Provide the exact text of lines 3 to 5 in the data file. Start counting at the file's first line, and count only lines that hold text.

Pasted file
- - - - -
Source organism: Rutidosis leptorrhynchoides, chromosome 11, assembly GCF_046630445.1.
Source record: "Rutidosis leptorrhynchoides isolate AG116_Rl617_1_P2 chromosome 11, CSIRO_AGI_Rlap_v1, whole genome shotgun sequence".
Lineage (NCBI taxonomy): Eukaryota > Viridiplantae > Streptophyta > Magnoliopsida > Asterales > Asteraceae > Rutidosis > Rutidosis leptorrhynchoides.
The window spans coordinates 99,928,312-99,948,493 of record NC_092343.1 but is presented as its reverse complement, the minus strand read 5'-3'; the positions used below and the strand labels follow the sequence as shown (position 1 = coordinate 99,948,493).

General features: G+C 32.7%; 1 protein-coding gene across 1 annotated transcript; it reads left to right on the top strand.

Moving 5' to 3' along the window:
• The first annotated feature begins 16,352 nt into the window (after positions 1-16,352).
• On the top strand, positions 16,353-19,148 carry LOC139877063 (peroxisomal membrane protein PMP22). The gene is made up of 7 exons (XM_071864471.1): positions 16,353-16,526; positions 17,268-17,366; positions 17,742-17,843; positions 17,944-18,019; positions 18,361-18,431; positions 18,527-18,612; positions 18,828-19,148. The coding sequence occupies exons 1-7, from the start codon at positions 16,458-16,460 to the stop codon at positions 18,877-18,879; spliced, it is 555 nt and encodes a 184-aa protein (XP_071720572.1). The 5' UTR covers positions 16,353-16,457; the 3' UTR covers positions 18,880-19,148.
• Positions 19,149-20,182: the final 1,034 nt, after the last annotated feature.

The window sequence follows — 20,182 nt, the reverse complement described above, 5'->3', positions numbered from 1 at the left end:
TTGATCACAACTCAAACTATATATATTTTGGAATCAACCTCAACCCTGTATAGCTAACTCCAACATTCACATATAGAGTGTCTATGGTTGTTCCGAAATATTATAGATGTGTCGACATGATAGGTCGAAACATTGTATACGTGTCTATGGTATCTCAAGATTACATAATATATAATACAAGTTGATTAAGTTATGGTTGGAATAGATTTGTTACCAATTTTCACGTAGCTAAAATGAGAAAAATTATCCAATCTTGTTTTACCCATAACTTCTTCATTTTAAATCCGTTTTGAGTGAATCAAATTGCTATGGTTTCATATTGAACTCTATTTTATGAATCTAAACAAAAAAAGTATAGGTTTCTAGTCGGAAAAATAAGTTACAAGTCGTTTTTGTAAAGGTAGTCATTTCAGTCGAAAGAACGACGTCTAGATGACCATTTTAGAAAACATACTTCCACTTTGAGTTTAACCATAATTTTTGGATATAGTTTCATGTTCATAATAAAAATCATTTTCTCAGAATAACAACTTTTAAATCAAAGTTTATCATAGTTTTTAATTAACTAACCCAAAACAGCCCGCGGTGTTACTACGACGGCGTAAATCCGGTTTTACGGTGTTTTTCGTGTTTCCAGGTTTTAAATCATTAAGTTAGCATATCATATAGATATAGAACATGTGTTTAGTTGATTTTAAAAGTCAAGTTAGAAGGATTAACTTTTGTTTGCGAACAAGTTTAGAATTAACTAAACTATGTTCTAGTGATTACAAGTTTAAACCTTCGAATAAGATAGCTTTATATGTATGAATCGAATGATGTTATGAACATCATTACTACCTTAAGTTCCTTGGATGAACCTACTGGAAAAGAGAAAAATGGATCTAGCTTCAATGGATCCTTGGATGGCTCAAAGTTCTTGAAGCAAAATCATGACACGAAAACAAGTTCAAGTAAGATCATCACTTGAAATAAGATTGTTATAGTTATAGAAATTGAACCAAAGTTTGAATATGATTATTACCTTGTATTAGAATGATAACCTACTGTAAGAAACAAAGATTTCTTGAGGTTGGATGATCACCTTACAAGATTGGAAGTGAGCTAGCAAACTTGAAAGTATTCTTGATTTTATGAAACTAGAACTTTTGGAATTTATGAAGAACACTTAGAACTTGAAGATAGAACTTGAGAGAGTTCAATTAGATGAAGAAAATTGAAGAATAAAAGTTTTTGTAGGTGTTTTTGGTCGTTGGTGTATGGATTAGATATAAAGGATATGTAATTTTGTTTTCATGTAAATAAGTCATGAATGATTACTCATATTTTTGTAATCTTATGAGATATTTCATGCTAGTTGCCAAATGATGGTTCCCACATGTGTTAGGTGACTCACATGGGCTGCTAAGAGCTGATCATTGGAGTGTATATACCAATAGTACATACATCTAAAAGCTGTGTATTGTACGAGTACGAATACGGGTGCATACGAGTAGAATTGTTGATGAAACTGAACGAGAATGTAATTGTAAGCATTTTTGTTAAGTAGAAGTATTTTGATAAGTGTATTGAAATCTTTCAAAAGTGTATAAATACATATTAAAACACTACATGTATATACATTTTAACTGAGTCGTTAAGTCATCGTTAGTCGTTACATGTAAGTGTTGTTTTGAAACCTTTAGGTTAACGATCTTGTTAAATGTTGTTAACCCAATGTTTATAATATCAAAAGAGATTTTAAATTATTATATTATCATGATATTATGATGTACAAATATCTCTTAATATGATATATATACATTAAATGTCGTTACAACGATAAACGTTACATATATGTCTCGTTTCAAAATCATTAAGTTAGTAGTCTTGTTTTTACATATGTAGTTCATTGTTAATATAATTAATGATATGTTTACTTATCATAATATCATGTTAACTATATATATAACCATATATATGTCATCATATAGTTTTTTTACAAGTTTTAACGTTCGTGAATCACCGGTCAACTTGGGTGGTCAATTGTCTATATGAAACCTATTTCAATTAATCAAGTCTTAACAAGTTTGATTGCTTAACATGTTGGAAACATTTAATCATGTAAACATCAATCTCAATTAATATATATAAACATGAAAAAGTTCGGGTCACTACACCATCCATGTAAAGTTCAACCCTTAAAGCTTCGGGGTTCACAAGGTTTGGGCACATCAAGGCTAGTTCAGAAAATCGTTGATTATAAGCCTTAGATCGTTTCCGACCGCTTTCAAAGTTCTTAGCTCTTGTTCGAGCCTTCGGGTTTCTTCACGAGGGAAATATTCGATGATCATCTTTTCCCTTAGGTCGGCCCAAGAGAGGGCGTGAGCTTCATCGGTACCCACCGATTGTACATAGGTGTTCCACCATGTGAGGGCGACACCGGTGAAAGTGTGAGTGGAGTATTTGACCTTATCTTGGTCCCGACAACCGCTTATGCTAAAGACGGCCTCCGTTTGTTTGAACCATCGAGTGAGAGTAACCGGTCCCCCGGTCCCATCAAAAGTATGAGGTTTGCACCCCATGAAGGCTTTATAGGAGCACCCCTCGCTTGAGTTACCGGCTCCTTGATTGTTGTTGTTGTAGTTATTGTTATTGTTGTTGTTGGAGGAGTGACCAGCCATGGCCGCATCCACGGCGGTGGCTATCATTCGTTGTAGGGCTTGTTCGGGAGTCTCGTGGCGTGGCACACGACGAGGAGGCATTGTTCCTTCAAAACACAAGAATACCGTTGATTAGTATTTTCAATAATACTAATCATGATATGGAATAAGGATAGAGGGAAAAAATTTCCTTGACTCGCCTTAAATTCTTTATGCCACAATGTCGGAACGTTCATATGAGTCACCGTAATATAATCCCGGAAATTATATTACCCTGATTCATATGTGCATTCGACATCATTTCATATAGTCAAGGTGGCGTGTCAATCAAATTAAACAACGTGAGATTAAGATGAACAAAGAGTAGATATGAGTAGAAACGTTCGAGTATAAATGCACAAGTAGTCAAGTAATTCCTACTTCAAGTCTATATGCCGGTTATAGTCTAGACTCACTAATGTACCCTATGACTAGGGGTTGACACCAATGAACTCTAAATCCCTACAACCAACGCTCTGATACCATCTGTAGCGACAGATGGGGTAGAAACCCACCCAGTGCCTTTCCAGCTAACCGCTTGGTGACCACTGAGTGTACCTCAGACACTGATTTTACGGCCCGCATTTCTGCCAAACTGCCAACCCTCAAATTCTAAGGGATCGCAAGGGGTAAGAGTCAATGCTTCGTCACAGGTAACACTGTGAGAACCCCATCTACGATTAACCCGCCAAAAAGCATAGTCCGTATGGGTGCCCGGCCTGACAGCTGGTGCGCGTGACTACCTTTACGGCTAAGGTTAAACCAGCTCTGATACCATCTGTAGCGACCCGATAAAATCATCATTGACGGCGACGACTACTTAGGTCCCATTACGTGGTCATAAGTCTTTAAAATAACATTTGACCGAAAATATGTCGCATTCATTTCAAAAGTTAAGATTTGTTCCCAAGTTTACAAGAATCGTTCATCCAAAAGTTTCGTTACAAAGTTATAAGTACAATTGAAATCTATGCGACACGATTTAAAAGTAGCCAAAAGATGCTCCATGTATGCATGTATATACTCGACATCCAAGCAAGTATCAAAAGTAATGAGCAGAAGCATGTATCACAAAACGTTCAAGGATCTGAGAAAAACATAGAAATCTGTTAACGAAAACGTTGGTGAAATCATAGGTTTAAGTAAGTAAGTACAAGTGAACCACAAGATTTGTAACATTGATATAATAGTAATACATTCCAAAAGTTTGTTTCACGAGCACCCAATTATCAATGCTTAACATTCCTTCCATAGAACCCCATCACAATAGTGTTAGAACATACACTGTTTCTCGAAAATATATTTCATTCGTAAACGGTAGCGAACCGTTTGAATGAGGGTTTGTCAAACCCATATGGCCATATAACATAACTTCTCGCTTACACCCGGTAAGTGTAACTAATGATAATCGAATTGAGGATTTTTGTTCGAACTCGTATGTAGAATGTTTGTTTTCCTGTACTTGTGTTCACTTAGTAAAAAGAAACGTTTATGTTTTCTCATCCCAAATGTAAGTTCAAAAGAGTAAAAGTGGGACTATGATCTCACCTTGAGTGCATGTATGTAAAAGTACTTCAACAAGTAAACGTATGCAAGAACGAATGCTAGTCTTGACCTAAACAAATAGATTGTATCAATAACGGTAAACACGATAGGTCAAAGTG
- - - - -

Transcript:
Lineage (NCBI taxonomy): Eukaryota > Viridiplantae > Streptophyta > Magnoliopsida > Asterales > Asteraceae > Rutidosis > Rutidosis leptorrhynchoides.
The window spans coordinates 99,928,312-99,948,493 of record NC_092343.1 but is presented as its reverse complement, the minus strand read 5'-3'; the positions used below and the strand labels follow the sequence as shown (position 1 = coordinate 99,948,493).

General features: G+C 32.7%; 1 protein-coding gene across 1 annotated transcript; it reads left to right on the top strand.